I love a surprise. After a rainy week, prospects for kayaking up the Dix River weren’t looking good—the USGS web page showed water volume on the Kentucky River at High Bridge to be 20 times higher than the week before, killing my plan to check out trout fishing on the Dix. The day was getting old, so I decided to head to Lake Reba in Richmond, KY, only 35 minutes away.
I had been on Reba once before in the late ‘90s. It was a poor experience then. My expectations for this trip were minimal; most word of mouth has been dismal, and the KDFWR web site only mentions weed problems and stunted fish. I figured I could take some pictures and catch a bluegill or two—and wait out the wet weather for another weekend. Leaving Lexington at 4:30 PM, it was a little after 5 when I was in the water. The facilities at the launch area (no fee) are fairly nice, with several hundred yards of shoreline for foot access and a concrete slab pier that is accessible for wheelchair and folks who have a hard time walking on the sloped grass banks that lead to the water.
There are a few small islands and a number of weed mats, along with a rock pile or two in the 75 acre lake. There is a significant weed problem in the lake, not surprising because of its shallow depth (27 feet is the deepest, but much is 5-10 feet), as well as being bounded by a golf course and city park (lots of fertilizer/chemicals). Not to cause paranoia, but worth noting is that the southern end of the lake borders the Bluegrass Army Depot, home of a major chemical weapons storage and destruction area. Though I’m sure it is perfectly safe to eat fish out of the lake, I feel like there are better places to catch dinner.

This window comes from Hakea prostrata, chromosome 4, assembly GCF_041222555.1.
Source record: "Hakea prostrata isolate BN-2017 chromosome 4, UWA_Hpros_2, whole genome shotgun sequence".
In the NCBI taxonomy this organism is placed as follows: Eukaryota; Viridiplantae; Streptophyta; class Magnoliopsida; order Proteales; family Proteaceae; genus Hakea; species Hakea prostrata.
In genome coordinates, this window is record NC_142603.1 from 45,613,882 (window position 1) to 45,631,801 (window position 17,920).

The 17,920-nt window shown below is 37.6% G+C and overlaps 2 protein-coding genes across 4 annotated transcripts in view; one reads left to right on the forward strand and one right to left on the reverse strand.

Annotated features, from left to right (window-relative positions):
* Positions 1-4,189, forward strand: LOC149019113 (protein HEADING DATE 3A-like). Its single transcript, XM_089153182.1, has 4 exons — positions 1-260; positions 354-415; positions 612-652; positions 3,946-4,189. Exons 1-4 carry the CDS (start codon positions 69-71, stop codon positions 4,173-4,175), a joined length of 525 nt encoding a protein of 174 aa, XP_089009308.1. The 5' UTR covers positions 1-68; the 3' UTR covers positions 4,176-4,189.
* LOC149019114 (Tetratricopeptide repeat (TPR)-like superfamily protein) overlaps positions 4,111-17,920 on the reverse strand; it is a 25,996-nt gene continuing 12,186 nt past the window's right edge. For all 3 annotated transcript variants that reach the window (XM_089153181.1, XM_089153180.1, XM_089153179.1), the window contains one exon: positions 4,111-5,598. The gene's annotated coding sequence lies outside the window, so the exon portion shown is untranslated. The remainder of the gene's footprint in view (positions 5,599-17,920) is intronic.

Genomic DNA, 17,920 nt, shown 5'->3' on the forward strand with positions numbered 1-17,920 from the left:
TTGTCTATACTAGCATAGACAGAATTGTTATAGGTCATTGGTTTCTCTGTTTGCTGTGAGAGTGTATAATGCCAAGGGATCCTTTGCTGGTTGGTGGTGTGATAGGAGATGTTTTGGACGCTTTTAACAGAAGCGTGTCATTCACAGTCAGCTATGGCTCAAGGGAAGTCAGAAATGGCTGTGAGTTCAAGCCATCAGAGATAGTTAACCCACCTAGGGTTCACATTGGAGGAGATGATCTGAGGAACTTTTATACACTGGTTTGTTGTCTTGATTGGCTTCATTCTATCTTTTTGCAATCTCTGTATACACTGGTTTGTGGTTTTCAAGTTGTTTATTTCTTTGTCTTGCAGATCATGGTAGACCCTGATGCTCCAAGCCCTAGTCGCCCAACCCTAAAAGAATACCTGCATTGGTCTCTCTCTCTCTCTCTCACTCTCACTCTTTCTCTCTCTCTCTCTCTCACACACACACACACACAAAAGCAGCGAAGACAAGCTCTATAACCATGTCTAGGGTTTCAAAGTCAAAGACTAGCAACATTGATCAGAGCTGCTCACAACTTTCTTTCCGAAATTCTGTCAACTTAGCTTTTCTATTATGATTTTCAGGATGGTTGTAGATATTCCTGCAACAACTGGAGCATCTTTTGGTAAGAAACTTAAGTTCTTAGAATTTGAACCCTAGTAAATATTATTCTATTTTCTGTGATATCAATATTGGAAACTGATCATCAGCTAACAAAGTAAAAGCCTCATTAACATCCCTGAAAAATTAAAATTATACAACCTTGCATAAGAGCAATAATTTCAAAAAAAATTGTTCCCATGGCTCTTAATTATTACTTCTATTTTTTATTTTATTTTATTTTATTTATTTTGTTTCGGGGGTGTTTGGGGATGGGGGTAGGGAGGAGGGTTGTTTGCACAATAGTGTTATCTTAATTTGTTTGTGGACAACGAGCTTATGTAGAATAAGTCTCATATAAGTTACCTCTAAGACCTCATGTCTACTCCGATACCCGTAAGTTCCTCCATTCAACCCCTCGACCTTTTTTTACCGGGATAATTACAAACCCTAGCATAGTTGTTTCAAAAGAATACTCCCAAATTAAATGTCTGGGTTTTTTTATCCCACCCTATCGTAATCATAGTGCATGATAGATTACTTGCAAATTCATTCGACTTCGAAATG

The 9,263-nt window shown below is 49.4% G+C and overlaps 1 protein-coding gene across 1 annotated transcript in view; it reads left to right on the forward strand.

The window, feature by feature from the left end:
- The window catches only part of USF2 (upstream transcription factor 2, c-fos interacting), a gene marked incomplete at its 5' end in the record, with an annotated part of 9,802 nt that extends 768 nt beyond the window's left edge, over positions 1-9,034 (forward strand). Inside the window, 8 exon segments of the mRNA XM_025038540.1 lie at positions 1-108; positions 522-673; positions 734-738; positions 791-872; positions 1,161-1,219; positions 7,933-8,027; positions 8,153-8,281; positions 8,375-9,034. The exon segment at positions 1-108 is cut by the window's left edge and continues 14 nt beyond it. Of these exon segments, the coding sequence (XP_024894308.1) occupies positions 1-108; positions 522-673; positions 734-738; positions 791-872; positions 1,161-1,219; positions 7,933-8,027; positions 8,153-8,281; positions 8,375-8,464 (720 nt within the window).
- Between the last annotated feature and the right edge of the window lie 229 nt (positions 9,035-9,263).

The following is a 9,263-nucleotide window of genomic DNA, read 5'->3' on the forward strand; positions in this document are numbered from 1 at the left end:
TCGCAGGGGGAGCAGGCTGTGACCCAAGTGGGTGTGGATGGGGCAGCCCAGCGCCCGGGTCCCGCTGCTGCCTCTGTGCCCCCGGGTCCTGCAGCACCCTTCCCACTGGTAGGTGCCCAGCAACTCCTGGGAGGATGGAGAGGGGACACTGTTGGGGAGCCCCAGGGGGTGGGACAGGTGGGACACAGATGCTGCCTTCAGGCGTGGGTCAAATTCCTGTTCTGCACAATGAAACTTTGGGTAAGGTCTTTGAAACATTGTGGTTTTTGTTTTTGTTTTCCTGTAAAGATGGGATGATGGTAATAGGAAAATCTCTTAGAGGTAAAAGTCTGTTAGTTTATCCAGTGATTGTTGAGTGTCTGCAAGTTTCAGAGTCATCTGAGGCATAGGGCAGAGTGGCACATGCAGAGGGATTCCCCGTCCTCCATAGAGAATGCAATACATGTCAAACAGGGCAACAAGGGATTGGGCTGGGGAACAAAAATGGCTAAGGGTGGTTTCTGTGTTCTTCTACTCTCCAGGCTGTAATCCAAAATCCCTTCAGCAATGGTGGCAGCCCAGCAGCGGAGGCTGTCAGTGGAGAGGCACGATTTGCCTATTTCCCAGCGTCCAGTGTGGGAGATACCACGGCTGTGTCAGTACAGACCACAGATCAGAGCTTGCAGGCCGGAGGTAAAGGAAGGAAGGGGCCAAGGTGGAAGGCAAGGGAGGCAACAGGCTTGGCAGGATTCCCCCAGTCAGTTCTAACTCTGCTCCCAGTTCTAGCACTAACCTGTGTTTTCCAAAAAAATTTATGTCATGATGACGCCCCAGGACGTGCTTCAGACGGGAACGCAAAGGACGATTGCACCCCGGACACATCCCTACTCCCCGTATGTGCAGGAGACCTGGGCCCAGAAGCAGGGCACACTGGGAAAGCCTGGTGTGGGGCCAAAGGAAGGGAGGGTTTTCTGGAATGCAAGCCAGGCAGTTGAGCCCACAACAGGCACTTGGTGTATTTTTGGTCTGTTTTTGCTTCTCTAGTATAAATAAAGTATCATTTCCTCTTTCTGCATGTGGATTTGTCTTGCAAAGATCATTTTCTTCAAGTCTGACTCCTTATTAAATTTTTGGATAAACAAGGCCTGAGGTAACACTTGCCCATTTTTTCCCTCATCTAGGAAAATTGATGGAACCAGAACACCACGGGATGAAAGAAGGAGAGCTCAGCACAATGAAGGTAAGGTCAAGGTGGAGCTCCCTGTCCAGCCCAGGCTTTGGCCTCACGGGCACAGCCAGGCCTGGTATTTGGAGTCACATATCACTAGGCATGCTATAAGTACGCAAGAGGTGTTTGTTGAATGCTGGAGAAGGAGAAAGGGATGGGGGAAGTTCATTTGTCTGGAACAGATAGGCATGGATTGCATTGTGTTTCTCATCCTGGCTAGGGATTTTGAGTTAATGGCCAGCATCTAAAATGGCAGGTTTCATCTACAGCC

A muggy 85 degree, slightly overcast August day, the air definitely felt like Kentucky summer. I began by paddling to the first island, and throwing a shallow crankbait near overhanging brush, then moved to a floating weed patch, then a long stretch of shoreline. After an hour of trying this tactic, with no strikes, and no visuals of any fish (the water is crystal clear, just lots of weeds), I tied on my old favorite chartreuse roostertail. Another hour of casting, and around 7 PM, as I contemplated heading back and declaring the lake a waste of time, a bluegill came from the depths to hit the lure right next to the boat. Fishing the shallows and weedy edges had produced nothing, because everything in the lake was on the bottom, apparently.
I paddled toward a tree trunk and weed mat, that turned out to be a rock pile. Several casts, allowed to sink first and retrieved slowly, hooked a couple of little bluegill. Better than nothing, but I was looking for more. Noticing a weed mat and another small island further up the lake, I started to paddle up the middle to try another spot. Halfway there ,I noticed swirls on the surface, between small floating patched of weeds that dot the surface. I decided to fish the middle, and did so by sinking the roostertail to the bottom (5-6 feet), then starting a slow, staggered retrieve. I could feel weed cover on the bottom, but never did snag anything or lose any lures on tangles. After about 10 casts, I hooked something-certainly a bass by the long, quick movements. I started reeling, and then he really pulled back, pulling line off a pretty tight drag. This fish had size!